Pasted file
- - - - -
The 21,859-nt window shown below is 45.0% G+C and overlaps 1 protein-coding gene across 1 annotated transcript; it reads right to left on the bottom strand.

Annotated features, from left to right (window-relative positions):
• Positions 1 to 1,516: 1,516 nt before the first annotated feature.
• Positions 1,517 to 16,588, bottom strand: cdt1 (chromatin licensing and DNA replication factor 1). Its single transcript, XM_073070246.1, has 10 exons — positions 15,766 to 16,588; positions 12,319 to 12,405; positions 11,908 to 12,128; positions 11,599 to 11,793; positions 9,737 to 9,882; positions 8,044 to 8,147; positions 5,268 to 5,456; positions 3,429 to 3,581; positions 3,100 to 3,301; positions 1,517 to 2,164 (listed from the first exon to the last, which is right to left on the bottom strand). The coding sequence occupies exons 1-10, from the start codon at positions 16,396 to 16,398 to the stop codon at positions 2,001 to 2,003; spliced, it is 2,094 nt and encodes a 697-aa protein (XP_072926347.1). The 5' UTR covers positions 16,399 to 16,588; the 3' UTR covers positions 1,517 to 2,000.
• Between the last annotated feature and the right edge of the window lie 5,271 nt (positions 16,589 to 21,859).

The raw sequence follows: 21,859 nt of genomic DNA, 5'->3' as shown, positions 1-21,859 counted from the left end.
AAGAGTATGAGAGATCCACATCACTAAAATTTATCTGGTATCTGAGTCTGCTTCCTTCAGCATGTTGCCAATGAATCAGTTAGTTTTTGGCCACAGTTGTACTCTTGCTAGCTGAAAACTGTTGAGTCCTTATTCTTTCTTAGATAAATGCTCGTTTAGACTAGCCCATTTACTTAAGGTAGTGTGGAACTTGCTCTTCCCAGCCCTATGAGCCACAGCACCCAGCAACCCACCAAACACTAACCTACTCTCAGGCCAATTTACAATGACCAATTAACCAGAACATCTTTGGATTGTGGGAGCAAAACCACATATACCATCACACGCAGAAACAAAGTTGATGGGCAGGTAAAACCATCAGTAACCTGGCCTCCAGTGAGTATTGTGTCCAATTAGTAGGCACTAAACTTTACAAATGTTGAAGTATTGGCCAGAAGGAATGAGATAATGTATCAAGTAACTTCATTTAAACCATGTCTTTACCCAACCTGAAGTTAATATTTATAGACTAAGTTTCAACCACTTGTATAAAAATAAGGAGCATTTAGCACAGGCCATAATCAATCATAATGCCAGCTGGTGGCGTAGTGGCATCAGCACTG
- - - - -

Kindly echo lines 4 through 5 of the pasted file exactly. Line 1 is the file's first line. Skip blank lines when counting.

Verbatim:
• Positions 1,517 to 16,588, bottom strand: cdt1 (chromatin licensing and DNA replication factor 1). Its single transcript, XM_073070246.1, has 10 exons — positions 15,766 to 16,588; positions 12,319 to 12,405; positions 11,908 to 12,128; positions 11,599 to 11,793; positions 9,737 to 9,882; positions 8,044 to 8,147; positions 5,268 to 5,456; positions 3,429 to 3,581; positions 3,100 to 3,301; positions 1,517 to 2,164 (listed from the first exon to the last, which is right to left on the bottom strand). The coding sequence occupies exons 1-10, from the start codon at positions 16,396 to 16,398 to the stop codon at positions 2,001 to 2,003; spliced, it is 2,094 nt and encodes a 697-aa protein (XP_072926347.1). The 5' UTR covers positions 16,399 to 16,588; the 3' UTR covers positions 1,517 to 2,000.
• Between the last annotated feature and the right edge of the window lie 5,271 nt (positions 16,589 to 21,859).